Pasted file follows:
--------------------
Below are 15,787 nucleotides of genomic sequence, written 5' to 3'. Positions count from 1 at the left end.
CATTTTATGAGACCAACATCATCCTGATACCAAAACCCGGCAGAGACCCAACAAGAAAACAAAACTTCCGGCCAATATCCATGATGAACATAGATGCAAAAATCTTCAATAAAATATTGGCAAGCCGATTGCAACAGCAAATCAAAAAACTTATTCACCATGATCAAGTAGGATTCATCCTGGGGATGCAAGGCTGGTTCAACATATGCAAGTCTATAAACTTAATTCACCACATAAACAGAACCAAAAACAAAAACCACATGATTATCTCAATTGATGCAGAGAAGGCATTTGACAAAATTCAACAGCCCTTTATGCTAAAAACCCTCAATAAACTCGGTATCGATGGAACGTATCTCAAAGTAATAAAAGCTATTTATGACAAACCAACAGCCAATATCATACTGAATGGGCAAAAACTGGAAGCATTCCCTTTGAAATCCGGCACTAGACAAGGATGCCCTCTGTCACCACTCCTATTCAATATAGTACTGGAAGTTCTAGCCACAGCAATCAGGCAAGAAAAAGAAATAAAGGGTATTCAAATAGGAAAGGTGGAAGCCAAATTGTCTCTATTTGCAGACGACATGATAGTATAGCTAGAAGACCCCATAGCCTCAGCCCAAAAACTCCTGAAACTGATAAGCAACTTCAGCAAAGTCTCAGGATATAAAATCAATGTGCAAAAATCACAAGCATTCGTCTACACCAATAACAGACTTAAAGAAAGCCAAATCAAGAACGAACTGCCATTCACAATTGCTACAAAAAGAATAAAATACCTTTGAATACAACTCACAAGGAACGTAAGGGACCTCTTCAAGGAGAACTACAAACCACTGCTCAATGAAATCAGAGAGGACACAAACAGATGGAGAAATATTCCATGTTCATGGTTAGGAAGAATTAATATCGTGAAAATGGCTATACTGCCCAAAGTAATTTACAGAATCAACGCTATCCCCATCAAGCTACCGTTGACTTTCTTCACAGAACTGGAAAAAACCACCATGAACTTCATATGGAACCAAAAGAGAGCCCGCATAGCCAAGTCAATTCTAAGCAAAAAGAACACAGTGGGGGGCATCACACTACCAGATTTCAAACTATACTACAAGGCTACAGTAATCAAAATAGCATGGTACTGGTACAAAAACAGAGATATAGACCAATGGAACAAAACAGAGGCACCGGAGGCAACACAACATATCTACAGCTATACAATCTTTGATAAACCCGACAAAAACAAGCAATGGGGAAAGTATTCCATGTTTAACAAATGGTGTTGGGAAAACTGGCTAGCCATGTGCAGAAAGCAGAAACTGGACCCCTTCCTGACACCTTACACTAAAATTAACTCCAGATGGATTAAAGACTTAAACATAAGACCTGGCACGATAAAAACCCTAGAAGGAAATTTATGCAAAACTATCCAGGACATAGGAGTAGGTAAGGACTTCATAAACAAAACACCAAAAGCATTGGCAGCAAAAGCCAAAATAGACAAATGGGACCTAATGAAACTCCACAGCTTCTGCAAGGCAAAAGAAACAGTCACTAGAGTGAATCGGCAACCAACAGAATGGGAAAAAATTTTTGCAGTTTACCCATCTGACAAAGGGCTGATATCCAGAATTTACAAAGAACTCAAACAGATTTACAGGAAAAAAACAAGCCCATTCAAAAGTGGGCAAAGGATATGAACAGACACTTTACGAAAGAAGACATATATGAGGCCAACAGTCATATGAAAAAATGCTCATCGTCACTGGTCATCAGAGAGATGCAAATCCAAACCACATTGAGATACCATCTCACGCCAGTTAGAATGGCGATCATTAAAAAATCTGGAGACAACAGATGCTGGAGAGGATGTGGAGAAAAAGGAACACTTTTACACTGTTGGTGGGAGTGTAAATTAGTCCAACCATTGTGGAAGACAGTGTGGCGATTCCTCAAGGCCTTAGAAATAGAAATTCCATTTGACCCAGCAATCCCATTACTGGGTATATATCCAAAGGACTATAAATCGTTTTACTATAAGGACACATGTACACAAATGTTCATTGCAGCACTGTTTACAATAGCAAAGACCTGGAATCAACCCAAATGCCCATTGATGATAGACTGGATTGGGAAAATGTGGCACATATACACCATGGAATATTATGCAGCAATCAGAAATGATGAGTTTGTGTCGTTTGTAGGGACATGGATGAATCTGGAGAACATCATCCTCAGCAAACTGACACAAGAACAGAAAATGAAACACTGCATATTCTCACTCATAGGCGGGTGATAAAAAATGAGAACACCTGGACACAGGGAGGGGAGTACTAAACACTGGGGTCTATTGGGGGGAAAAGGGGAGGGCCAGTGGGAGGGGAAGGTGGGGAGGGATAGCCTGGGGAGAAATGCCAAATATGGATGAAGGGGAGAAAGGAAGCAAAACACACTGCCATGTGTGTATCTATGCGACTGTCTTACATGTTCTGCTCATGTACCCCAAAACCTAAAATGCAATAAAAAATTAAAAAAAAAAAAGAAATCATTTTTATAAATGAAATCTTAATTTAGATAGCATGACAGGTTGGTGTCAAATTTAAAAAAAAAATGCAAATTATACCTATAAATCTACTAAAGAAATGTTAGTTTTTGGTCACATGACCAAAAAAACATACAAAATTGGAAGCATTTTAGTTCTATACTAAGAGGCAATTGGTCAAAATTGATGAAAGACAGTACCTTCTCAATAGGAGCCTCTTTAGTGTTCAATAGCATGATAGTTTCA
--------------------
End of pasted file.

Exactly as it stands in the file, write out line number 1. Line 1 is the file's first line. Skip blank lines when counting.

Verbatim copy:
Below are 15,787 nucleotides of genomic sequence, written 5' to 3'. Positions count from 1 at the left end.